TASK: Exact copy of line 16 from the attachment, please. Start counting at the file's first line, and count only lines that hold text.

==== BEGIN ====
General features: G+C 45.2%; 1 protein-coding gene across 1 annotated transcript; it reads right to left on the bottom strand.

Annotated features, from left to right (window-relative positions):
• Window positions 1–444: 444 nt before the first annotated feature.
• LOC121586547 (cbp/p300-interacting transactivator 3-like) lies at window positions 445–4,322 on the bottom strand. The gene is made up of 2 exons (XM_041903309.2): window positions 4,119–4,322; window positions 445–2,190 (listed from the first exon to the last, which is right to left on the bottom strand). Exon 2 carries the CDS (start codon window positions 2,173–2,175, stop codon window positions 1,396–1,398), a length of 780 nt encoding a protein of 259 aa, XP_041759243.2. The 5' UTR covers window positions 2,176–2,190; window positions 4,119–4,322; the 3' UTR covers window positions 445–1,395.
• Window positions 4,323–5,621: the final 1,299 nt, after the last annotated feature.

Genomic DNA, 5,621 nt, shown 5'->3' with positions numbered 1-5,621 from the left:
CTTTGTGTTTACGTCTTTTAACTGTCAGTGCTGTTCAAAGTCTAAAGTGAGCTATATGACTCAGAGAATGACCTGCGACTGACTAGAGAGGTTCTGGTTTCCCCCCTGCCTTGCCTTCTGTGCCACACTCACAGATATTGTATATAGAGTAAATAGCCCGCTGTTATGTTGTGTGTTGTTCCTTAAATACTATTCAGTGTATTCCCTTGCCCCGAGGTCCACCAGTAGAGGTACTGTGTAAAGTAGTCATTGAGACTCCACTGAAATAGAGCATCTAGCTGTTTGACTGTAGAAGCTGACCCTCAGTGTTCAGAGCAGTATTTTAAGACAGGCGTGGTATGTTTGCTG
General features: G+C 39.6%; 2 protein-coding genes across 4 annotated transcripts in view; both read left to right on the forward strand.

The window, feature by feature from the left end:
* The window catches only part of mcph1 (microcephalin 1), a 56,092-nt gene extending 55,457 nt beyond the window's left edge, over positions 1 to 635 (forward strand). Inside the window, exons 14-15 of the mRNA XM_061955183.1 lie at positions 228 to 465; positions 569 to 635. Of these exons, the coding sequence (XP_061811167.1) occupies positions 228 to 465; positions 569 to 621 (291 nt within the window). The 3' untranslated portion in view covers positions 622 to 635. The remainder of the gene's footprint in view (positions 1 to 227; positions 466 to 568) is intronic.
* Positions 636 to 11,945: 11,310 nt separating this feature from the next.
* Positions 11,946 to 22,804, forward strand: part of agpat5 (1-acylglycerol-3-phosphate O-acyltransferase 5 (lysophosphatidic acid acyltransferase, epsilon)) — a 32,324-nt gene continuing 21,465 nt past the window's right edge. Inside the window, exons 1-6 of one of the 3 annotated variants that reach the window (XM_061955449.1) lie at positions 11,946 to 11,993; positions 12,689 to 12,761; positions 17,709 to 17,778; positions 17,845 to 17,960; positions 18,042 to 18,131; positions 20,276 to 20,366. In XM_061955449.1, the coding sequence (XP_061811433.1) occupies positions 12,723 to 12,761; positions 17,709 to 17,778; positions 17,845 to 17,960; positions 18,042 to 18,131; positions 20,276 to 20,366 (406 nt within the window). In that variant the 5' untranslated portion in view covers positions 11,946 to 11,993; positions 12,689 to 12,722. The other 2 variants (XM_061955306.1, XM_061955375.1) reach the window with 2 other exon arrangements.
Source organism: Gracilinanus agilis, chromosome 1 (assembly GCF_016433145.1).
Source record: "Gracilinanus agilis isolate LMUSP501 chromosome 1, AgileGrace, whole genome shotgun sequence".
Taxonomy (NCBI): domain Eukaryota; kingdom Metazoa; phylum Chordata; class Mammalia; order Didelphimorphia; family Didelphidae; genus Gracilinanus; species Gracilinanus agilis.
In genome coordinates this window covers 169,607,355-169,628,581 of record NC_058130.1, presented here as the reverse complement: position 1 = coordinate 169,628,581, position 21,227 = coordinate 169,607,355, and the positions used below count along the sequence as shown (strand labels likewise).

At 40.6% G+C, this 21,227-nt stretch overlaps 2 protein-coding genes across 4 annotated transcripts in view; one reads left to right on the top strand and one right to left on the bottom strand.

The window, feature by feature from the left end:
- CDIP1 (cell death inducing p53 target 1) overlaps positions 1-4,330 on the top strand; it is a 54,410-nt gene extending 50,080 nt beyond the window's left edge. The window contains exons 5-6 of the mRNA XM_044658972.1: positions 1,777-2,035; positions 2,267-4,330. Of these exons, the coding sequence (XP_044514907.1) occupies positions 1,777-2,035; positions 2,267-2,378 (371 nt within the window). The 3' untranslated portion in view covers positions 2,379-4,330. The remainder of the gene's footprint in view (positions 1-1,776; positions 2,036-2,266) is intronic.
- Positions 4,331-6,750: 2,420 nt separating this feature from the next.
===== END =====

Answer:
In genome coordinates this window covers 169,607,355-169,628,581 of record NC_058130.1, presented here as the reverse complement: position 1 = coordinate 169,628,581, position 21,227 = coordinate 169,607,355, and the positions used below count along the sequence as shown (strand labels likewise).